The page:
See also: OK, ők, and øk

Contents

EnglishEdit

AdjectiveEdit

ok

  1. (informal) Alternative letter-case form of OK

AnagramsEdit


CzechEdit

PronunciationEdit

NounEdit

ok

  1. genitive plural of oko

EsperantoEdit

Esperanto cardinal numbers
 <  7 8 9  > 
    Cardinal : ok
    Ordinal : oka
    Adverbial : oke
    Multiplier : okobla
    Fractional : okona

EtymologyEdit

From Latin octo

PronunciationEdit

NumeralEdit

ok

  1. (cardinal) eight (8)

Derived termsEdit


FaroeseEdit

EtymologyEdit

From Old Norse ok, from Proto-Germanic *juką, from Proto-Indo-European *yugóm.

PronunciationEdit

NounEdit

ok n (genitive singular oks, plural ok)

  1. yoke

DeclensionEdit

n3 Singular Plural
Indefinite Definite Indefinite Definite
Nominative ok okið ok okini
Accusative ok okið ok okini
Dative oki okinum okum okunum
Genitive oks oksins oka okanna

German Low GermanEdit

Alternative formsEdit

EtymologyEdit

From Proto-Germanic *auk, like German auch.

AdverbEdit

ok

  1. also; and also

HungarianEdit

EtymologyEdit

From the obsolete dialectal okik ‎(to learn a lesson, to be edified), itself from a Turkic language.[1]

PronunciationEdit

NounEdit

ok ‎(plural okok)

  1. cause
  2. reason

DeclensionEdit

Inflection (stem in -o-, back harmony)
singular plural
nominative ok okok
accusative okot okokat
dative oknak okoknak
instrumental okkal okokkal
causal-final okért okokért
translative okká okokká
terminative okig okokig
essive-formal okként okokként
essive-modal
inessive okban okokban
superessive okon okokon
adessive oknál okoknál
illative okba okokba
sublative okra okokra
allative okhoz okokhoz
elative okból okokból
delative okról okokról
ablative októl okoktól
Possessive forms of ok
possessor single possession multiple possessions
1st person sing. okom okaim
2nd person sing. okod okaid
3rd person sing. oka okai
1st person plural okunk okaink
2nd person plural okotok okaitok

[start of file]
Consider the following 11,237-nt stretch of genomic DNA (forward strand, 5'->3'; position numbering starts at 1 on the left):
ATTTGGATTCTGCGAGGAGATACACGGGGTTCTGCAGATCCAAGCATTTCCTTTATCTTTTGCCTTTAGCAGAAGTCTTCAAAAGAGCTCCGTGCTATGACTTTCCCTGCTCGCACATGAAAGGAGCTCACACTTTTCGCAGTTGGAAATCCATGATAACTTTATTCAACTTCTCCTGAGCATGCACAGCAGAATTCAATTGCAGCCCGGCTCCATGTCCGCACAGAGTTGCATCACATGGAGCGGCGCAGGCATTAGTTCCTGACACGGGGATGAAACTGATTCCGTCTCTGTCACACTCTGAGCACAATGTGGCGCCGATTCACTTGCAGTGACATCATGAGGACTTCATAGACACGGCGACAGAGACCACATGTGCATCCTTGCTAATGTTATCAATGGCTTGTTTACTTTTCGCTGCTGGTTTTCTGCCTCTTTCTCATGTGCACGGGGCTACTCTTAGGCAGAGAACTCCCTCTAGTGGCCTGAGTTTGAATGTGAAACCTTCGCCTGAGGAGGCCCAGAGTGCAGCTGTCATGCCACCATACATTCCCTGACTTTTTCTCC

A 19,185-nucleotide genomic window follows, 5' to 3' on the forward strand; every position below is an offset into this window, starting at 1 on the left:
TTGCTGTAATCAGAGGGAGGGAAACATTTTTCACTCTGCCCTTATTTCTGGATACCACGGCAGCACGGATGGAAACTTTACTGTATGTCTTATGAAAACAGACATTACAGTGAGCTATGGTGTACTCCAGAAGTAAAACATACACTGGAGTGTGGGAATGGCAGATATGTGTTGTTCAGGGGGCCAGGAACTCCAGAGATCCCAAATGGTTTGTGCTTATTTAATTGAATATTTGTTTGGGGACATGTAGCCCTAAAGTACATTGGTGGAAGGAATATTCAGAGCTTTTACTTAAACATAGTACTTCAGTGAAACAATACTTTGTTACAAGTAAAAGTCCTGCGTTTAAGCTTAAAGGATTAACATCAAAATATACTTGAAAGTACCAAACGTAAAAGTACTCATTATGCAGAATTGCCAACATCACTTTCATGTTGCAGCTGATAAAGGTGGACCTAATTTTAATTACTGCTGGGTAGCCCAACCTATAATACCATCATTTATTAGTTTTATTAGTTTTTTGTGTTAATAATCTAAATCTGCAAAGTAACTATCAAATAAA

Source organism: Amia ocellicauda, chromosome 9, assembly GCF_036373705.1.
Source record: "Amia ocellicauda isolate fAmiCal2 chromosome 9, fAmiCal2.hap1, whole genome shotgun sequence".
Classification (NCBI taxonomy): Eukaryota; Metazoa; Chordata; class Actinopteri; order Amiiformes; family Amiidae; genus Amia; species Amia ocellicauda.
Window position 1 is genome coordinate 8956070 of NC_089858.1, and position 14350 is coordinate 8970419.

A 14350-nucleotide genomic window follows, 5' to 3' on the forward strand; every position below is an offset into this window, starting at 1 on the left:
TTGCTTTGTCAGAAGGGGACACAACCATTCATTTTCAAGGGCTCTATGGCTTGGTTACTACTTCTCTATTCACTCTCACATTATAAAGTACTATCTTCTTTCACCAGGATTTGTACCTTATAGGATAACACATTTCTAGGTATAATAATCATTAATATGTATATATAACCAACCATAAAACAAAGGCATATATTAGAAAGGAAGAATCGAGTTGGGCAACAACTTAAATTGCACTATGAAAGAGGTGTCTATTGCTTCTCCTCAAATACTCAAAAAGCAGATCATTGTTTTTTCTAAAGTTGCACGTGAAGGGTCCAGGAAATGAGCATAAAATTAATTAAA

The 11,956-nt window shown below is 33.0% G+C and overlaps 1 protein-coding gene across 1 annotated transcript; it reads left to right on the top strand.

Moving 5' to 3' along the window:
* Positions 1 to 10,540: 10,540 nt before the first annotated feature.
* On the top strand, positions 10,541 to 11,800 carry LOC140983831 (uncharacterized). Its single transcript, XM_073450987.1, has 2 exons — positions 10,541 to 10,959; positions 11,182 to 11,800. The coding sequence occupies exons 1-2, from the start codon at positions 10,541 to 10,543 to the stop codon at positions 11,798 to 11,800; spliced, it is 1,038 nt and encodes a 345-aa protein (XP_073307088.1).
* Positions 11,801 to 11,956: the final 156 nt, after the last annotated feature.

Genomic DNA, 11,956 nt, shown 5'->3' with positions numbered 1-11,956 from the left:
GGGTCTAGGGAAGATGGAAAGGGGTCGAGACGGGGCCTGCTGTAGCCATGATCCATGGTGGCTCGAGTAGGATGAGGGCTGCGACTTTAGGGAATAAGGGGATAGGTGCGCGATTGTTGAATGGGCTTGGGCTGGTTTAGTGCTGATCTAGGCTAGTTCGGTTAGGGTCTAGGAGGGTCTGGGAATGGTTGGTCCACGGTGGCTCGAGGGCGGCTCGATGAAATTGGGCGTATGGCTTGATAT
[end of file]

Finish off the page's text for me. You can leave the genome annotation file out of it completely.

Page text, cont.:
3rd person plural okuk okaik

Derived termsEdit

(Compound words):

Related termsEdit

ReferencesEdit

  1. ^ Gábor Zaicz, Etimológiai szótár: Magyar szavak és toldalékok eredete, Tinta Könyvkiadó, 2006, ISBN 963 7094 01 6

IcelandicEdit

EtymologyEdit

From Old Norse ok, from Proto-Germanic *juką, from Proto-Indo-European *yugóm.

PronunciationEdit

NounEdit

ok n ‎(genitive singular oks, nominative plural ok)

  1. yoke

DeclensionEdit

SynonymsEdit


IdoEdit

Ido cardinal numbers
 <  7 8 9  > 
    Cardinal : ok
    Ordinal : okesma
    Adverbial : okfoye
    Multiplier : okopla
    Fractional : okima
Ido Wikipedia article on ok

EtymologyEdit

From Esperanto ok, from Latin octo, ultimately from Proto-Indo-European *oḱtṓw.

NumeralEdit

ok

  1. (cardinal) eight (8)

Old NorseEdit

Etymology 1Edit

From Proto-Germanic *auk ‎(also). Cognate with Old English ēac, Old Frisian āk, Old Saxon ōk, Old High German ouh, Gothic 𐌰𐌿𐌺 ‎(auk).

ConjunctionEdit

ok

  1. and
DescendantsEdit
  • Danish: og
  • Faroese: og
  • Icelandic: og
  • Norwegian: og
  • Swedish: och

AdverbEdit

ok

  1. also, too

Etymology 2Edit

From Proto-Germanic *juką, from Proto-Indo-European *yugóm.

NounEdit

ok n (genitive oks, plural ok)

  1. yoke
DeclensionEdit
DescendantsEdit
  • Danish: åg
  • Faroese: ok
  • Icelandic: ok
  • Norwegian: åk
  • Swedish: ok

ReferencesEdit

  • ok in Geir T. Zoëga (1910) A Concise Dictionary of Old Icelandic, Oxford: Clarendon Press

Old SaxonEdit

EtymologyEdit

From Proto-Germanic *auk.

AdverbEdit

ōk

  1. also, too

PortugueseEdit

InterjectionEdit

ok

  1. Alternative letter-case form of OK

NounEdit

ok m (plural oks)

  1. Alternative letter-case form of OK

SwedishEdit

Etymology 1Edit

From Old Norse ok, from Proto-Germanic *juką, from Proto-Indo-European *yugóm.

NounEdit

ok n

  1. yoke; a wooden bar used to connect two oxen by their shoulders
  2. yoke; a wooden bar to be placed over one's shoulders, and used to carry buckets
  3. heavy burden
  4. yoke; the part of a shirt draped over the wearer's shoulders
DeclensionEdit
Inflection of ok 
Singular Plural
Indefinite Definite Indefinite Definite
Nominative ok oket ok oken
Genitive oks okets oks okens
Related termsEdit

Etymology 2Edit

ConjunctionEdit

ok

  1. Alternative form of och

AdverbEdit

ok

  1. Alternative form of ock

See alsoEdit


TurkishEdit

EtymologyEdit

From Old Turkic 𐰸 ‎(ok, arrow), from Proto-Turkic.

NounEdit

ok ‎(definite accusative oku, plural oklar)

  1. arrow

Derived termsEdit


VilamovianEdit

PronunciationEdit

ConjunctionEdit

ok

  1. only, to

VolapükEdit

PronounEdit

ok

  1. oneself

DeclensionEdit


Yessan-MayoEdit

Alternative formsEdit

NounEdit

ok m

  1. water

ReferencesEdit

  • Australian Languages: Classification and the comparative method (2004, ISBN 9027295115)
  • transnewguinea.org, citing D. C. Laycock, Languages of the Lumi Subdistrict (West Sepik District), New Guinea (1968), Oceanic Linguistics, 7 (1): 36-66 (as okw)
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